Sportsmens Report
November 12, 2019
link to facebook link to twitter
More Stories
Sportsman’s Report: Tune up your tackle boxes Sportsman’s Report: Free Saturdays at the de Young Sportman’s report: Tucson plan to explore Sportsman’s Report:There is no bright spot in Sonoma County this week Sportsman’s Report: Sport Expo opens at Sac. Sportsman’s Report: Campfire wood reveals fungal wonders Sportsman’s Report: Salmon season opening May 1 Sportsman’s Report: Some upcoming events this month Sportsman’s Report: Wild world of Mushroom season Sportsman’s Report: Pan seared salmon, pig and venison Sportsman’s Report: The first Bolete foray Sportsman’s Report: Crab season opens Sportsman's Report: Will rain bring mushrooms? Sportsman’s Report: Just Christmas ideas Sportsman’s Report: Christmas list for hunting and fishing Sportsman’s Report: Conditions of surf and waves Sportsman’s Report: The mother of all rock and gem shows Sportsman’s Report: More of the gem and bead show Sportsman’s Report: Fishing the Bay, Delta boat launches and turkeys Sportsman’s Report: Nutria and hogs feral and introduced species Sportsman’s Report: Make camping reservations Sportsman’s Report: Driving the back roads Sportsman’s Report: Updates on hunting and fishing Sportsman’s Report: The fish are biting Sportsman’s Report: Summer is here Sportsman’s Report: End of skiing season Sportsman’s Report: Annual grandpa day at Giants baseball game  Sportsman’s Report: Deer opener, fishing update and research camping Sportsman’s Report: Late season camping Sportsman’s Report: Labor Day weekend and Gravenstein apple pie Sportsman’s Report: Non-lead ammo and official hunting season upland game Sportsman’s Report: Mammoth tooth found 2018 Mushroom opener Sportsman’s Report: Rock club show Sportsman's Report: Tips on making camp fire Sportsman’s Report: Wire wrap and crabs Sportsman’s Report: Grandma and cast iron Sportsman’s Report: Gift ideas, mushroom, fishing and hunting updates Sportsman’s Report: Reviewing highlights Sportsman’s Report: The mother of all rock, gem, and fossil shows in Tucson  Sportsman’s Report: Deer tags and jetty clean-ups Sportsman’s Report: Turkey hunting starts Sportsman’s Report: Ides of May, 2019 Petrified wood Sportsman’s report: How long to grow an abalone? Sportsman’s Report: The authentic fish taco Sportsman’s Report: For beginner rock hounds Sportsman’s Report: Cattle stampede and Civil War Days Sportsman’s Report: Fishing, shell fish and at the Presidio Sportsman’s Report: Camping with a kid Sportsman’s Report: Updates on fish, hunt, camping and skunks Sportsman’s Report: Notification from the Dept. of Public Health Sportsman’s Report: Dove weed and fall harvest Sportsman’s Report: Bagging fish during the fall season Sturgeon’s Mill and first SRMGS Cow Mountain’s first time hunters Fishing, berries and deer hunting Fall scents coming Activities for Labor Day Last rock journey report Rock hunting trip Exploring natural geological beauties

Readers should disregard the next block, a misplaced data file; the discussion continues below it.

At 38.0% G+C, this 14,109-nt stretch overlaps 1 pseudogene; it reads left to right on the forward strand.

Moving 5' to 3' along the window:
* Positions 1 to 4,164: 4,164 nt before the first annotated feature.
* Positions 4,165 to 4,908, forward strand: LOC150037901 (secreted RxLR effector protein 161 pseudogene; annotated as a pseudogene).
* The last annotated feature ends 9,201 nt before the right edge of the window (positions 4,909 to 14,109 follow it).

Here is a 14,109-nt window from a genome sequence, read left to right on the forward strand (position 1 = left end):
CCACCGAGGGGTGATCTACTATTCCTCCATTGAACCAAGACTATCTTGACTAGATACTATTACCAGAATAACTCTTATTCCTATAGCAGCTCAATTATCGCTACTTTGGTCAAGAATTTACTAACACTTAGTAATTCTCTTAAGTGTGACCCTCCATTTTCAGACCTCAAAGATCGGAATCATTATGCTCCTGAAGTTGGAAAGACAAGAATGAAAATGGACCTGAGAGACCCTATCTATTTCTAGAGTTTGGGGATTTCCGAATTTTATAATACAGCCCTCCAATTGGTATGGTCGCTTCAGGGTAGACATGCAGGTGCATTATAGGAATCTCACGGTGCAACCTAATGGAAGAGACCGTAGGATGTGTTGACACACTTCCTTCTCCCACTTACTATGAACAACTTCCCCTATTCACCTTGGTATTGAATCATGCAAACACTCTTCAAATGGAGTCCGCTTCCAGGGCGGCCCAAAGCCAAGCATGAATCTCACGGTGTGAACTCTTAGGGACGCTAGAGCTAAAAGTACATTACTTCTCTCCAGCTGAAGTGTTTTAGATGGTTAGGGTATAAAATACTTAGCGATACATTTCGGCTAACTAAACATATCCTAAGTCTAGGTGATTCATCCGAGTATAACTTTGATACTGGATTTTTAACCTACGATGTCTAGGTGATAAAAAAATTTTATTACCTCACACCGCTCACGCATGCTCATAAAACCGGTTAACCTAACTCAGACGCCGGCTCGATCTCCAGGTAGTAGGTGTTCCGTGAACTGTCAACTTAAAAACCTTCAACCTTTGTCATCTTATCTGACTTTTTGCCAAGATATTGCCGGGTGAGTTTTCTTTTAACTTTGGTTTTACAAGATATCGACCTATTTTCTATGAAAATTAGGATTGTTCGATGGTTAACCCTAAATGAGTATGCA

Sportsman’s Report: Check your receipt if you pay by credit card

By: Bill Hanson
September 20, 2019

Beware of a new scam out there among the great unwashed. If you pay with any kind of plastic, check your receipt for your purchase to be sure you were correctly charged and look carefully for a ‘cash back’ entry. Many stores have a policy which only produces a receipt if your purchase total is over a low threshold, say $25. This is in the name of saving paper. If you do not ask for a paper receipt then one is not printed, unfortunately this can lead to abuse. 

Recently a lady (unnamed) made a purchase at a department store. She did check her receipt and noticed a $20 cash back entry. She pointed it out to the cashier who then whipped out a twenty and handed it to the customer. The customer handed it back saying she did not ask for the cash and does not want it on her credit card. The clerk said she would have to wait for the supervisor, people in line behind started to grumble. She stuck to her guns and told the supervisor her issue. After some exchange the whole purchase was deleted and everything had to be re-scanned. 

The moral to the story is this, think how many times a day this would actually work. At the end of the shift there would be a lot of $20s in the clerk’s pocket. Always ask for a receipt when paying with a card, credit or debit, and check it within sight of the cashier before you leave the store. Another wrinkle in this scam is to have an accomplice go through the checkout with a small purchase, then receives a wad of money in her bag which they split up later. This way the clerk gets away holding nothing at the end of shift. 

It used to be you traded at a particular store because you trusted them, trust in the merchandise and trust in the people who own and operate the store. Today it is hard to know anyone who works at the big box stores and there is no loyalty between customer and owner or customer and clerk, unless you know that clerk. So always ask for a receipt and check it.


Bill Hanson is a Sonoma County native and a lifelong sportsman. He is the former president of the Sonoma County Mycological Association. Look for his column in The Community Voice each week.